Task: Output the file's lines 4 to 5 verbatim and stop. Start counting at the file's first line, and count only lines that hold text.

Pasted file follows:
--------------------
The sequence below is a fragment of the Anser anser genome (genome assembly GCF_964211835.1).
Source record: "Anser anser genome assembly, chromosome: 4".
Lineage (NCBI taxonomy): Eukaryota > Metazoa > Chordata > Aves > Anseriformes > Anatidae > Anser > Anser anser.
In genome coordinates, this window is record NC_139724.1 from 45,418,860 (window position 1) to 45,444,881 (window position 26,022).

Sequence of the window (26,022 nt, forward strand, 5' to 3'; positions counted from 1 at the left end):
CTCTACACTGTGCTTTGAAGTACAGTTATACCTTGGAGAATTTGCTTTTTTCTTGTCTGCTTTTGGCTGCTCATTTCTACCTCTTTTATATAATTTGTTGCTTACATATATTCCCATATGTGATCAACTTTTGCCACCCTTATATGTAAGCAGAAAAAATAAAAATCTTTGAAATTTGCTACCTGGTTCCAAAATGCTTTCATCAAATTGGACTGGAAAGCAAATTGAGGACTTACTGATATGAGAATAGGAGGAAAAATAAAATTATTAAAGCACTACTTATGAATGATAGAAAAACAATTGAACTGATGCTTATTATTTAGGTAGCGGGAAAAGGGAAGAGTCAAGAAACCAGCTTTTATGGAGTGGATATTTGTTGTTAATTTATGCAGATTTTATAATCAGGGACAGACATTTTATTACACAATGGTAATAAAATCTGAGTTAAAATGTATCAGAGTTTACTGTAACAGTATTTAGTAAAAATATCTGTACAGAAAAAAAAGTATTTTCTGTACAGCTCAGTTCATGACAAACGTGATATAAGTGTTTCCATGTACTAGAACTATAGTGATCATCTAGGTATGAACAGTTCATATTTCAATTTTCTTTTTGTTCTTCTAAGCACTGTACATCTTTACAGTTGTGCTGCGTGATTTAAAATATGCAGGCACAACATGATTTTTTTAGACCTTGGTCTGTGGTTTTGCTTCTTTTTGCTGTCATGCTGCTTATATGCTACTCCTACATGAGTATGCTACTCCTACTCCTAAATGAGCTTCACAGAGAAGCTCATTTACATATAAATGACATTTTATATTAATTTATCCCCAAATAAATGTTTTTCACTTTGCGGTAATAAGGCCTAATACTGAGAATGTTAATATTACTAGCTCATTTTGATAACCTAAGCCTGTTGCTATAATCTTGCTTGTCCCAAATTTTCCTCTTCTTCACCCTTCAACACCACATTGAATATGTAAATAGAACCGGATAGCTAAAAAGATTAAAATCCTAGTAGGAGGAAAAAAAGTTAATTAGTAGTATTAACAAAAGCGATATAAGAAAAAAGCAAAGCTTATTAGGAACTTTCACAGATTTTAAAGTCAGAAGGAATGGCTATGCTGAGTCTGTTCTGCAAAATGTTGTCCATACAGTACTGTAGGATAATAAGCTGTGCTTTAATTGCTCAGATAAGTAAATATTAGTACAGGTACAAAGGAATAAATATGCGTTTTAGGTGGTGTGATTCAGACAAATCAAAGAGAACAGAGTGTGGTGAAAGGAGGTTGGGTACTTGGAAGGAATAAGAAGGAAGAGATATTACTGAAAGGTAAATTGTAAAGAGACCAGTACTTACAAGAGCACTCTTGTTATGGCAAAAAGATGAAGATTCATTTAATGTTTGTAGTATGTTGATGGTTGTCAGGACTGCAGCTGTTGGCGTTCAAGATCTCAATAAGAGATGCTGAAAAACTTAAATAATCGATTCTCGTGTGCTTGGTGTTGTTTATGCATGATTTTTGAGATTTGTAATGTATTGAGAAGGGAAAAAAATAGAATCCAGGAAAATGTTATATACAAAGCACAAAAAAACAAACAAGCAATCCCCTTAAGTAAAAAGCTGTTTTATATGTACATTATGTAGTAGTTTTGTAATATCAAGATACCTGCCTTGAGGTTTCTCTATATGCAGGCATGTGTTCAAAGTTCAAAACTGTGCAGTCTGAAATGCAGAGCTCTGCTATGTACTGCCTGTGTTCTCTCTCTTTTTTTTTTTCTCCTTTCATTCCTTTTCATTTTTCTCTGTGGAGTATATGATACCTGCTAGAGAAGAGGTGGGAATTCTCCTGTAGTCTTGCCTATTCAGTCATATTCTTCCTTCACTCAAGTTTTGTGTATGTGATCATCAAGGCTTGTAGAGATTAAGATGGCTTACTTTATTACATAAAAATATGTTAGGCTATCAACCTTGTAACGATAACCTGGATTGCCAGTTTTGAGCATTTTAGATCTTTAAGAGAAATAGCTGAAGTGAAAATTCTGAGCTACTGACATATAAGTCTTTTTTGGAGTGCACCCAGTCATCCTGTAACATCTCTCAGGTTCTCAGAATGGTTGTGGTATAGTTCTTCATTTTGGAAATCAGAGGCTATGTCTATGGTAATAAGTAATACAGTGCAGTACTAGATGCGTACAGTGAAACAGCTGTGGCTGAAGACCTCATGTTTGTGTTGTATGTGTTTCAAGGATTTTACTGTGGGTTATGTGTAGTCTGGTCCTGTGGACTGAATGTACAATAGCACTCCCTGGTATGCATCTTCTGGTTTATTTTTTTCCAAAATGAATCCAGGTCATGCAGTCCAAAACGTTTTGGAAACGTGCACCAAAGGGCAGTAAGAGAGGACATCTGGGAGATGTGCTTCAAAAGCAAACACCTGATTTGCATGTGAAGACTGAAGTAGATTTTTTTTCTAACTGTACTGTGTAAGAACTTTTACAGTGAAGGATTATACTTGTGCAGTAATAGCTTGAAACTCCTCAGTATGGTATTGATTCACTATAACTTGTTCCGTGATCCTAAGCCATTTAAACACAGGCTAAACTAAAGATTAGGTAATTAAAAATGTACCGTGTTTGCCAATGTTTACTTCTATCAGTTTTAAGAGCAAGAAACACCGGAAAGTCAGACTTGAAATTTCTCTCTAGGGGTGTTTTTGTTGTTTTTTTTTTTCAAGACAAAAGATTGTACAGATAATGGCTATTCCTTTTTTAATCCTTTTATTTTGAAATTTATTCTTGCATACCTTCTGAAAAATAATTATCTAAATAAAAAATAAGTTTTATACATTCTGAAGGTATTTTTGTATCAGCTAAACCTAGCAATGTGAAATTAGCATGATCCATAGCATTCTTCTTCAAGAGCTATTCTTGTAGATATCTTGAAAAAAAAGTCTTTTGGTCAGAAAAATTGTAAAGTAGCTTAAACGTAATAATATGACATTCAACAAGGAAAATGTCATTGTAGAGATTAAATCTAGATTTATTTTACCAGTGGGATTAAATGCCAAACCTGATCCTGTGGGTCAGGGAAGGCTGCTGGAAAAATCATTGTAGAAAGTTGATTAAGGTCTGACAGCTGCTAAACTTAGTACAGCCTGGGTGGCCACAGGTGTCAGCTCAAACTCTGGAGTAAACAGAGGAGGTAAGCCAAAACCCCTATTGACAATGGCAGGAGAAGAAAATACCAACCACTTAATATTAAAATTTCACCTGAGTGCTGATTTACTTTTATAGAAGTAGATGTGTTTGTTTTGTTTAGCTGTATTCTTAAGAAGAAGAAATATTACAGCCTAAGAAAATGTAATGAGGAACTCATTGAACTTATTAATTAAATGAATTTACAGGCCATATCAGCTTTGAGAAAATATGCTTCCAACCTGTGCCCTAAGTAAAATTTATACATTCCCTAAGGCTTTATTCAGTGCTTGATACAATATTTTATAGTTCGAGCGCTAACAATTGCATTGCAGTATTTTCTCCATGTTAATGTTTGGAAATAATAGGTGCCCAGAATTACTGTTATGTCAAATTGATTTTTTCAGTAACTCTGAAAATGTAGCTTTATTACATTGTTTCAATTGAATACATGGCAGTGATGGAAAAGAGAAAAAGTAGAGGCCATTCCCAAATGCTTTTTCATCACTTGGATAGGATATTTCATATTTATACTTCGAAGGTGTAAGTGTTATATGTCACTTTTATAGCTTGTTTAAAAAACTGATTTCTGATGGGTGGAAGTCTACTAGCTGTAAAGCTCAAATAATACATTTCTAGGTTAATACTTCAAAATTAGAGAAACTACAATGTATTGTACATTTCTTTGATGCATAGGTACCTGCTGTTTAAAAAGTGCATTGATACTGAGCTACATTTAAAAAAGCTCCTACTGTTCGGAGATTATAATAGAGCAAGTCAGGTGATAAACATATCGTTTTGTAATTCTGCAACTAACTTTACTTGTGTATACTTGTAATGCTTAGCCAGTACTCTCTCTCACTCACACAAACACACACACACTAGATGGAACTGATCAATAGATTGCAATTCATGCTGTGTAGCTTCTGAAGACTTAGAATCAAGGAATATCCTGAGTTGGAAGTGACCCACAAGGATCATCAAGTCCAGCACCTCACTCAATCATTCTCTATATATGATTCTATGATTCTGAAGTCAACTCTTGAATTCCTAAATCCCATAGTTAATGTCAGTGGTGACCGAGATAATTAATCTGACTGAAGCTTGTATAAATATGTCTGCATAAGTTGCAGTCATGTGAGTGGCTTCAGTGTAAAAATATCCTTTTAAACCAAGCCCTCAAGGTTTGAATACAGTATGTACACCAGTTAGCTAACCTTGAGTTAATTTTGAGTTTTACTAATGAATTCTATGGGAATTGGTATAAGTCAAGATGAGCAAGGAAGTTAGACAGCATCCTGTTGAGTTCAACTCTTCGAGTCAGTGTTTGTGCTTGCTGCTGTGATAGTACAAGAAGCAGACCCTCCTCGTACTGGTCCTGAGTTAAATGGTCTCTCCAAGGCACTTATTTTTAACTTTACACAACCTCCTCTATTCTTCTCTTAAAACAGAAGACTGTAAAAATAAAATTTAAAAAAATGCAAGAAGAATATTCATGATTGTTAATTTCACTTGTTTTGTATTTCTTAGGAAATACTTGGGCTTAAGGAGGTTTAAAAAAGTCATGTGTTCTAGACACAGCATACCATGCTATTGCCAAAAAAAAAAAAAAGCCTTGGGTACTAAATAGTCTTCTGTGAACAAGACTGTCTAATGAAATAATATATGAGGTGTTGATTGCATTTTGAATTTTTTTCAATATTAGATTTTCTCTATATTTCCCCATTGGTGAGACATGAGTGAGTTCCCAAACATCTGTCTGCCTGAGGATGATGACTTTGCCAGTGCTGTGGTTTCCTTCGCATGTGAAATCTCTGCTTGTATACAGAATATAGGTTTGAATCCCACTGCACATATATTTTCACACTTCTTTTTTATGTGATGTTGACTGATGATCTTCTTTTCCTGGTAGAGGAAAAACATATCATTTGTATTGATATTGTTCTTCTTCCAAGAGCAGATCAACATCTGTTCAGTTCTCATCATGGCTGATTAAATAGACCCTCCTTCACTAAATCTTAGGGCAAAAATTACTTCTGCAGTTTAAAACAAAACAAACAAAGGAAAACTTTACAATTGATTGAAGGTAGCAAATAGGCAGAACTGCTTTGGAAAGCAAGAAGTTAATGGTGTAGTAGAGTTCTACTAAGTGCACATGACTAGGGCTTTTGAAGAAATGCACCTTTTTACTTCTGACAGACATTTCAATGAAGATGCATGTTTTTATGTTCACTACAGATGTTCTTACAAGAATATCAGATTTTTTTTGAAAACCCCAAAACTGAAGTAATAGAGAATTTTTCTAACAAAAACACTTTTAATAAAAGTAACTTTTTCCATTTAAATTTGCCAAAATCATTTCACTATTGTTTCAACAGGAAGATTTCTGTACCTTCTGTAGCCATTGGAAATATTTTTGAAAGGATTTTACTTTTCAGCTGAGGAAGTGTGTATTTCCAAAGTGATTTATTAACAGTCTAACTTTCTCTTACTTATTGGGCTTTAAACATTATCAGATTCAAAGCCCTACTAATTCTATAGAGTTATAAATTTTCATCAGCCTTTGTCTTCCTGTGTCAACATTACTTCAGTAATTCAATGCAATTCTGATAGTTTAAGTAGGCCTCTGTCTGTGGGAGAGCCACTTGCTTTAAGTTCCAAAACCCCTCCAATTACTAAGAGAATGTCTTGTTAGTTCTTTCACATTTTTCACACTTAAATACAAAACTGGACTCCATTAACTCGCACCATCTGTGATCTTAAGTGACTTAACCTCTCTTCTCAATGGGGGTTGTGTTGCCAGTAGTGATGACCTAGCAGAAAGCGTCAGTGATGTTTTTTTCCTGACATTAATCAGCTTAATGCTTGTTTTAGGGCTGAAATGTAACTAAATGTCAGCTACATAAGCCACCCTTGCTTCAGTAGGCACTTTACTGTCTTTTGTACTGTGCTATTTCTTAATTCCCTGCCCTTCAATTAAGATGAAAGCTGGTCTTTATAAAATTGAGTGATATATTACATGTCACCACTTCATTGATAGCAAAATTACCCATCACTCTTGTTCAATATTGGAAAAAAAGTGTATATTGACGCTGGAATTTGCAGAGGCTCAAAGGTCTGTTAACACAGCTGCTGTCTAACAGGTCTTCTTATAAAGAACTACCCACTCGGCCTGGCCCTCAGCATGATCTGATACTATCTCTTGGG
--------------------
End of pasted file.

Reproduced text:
In genome coordinates, this window is record NC_139724.1 from 45,418,860 (window position 1) to 45,444,881 (window position 26,022).

Sequence of the window (26,022 nt, forward strand, 5' to 3'; positions counted from 1 at the left end):